Seeing the future of retail supply chains

Retailers focus sustainability questions on critical hot spots
VP, CSR & Sustainability

The NRF Supply Chain 360 conference and expo was held in Cleveland June 20-21, 2022. It explored the modes and methods needed to build a stronger, more sustainable supply chain and ensure resiliency in challenging times. Learn more about the conference here.

The future of retail supply chains is becoming clear, and that future will require retailers to have better visibility into the sustainability of their supply chains. As retailers race to meet consumer and investor demands for more sustainable products, they are learning that their most significant business opportunities and risks originate deep within supply chains.

Walgreens and Tractor Supply Company outlined the importance of improved supply chain transparency in a recent panel at the inaugural NRF Supply Chain 360 conference. The retailers were joined by The Sustainability Consortium, a sustainability-focused global nonprofit, and Supply Shift, a service provider that manages the THESIS supply chain transparency tool developed by The Sustainability Consortium. THESIS is already being used by Walgreens, Tractor Supply Co. and more than a dozen other retailers and hundreds of suppliers.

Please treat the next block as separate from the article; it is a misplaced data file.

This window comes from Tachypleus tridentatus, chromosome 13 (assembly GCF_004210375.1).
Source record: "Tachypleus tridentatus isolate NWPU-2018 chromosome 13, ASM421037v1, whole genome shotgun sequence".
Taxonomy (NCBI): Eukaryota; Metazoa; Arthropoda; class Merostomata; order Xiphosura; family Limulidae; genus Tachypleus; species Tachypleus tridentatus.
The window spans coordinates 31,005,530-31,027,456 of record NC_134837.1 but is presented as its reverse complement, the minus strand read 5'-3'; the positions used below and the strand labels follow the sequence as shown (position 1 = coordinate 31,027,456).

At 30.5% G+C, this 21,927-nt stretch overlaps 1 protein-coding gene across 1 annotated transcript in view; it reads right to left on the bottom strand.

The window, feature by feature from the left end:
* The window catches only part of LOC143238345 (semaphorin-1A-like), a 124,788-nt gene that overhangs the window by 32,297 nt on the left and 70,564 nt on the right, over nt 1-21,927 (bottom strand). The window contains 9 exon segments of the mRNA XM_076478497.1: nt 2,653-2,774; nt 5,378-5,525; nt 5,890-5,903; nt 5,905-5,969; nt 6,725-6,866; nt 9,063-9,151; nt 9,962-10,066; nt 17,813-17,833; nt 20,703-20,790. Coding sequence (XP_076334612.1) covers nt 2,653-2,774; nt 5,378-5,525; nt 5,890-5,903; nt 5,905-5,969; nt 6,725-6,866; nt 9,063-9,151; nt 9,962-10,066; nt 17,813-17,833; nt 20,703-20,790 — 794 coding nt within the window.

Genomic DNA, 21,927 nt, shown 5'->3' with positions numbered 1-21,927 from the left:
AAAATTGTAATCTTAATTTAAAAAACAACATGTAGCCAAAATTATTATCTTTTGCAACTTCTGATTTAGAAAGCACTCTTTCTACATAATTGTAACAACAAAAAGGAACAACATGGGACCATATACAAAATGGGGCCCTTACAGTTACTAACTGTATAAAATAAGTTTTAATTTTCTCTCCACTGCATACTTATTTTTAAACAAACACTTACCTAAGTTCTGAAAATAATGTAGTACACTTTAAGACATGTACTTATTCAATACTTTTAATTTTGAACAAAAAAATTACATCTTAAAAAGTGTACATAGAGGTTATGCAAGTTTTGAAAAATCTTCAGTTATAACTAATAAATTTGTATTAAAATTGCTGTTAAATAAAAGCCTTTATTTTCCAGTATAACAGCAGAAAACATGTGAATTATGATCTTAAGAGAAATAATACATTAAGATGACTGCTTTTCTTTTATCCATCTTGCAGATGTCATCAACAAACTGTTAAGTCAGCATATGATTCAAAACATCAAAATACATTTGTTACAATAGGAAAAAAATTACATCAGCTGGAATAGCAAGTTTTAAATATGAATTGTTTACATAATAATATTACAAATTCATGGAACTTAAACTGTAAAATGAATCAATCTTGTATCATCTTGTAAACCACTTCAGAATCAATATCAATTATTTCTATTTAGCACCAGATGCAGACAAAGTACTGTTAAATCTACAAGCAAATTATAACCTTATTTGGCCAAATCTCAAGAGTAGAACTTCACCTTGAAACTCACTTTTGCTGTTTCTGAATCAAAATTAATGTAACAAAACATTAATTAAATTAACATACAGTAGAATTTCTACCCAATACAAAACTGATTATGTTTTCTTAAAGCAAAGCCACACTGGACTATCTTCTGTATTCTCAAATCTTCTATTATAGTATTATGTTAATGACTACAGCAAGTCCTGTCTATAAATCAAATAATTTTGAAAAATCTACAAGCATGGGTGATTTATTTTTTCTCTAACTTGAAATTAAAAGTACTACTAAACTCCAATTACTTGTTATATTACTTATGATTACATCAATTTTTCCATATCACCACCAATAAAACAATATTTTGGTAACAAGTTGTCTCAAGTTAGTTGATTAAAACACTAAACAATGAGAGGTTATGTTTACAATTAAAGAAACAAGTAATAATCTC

NRF Supply Chain 360

Did you miss the event? Catch up on what you missed at the 2022 event recap.

Today’s retailer sustainability initiatives, according to the Supply Chain 360 panelists, have moved beyond early sustainability efforts that focused only on retail operations. Those initial efforts focused on improving fuel and energy efficiency and reducing waste. While they remain important, those efforts are no longer sufficient.

Modern sustainability efforts are expanding beyond a sole focus on retail operations to a broader focus on retail sales. The sustainability scope expanded as consumers, investors, executives and other stakeholders realized that 90 percent or more of the retail industry’s sustainability impacts occur within retail supply chains. They originate from the materials and manufacturing processes used to make the products, to package and transport them, and from how consumers use and ultimately dispose of the products they buy.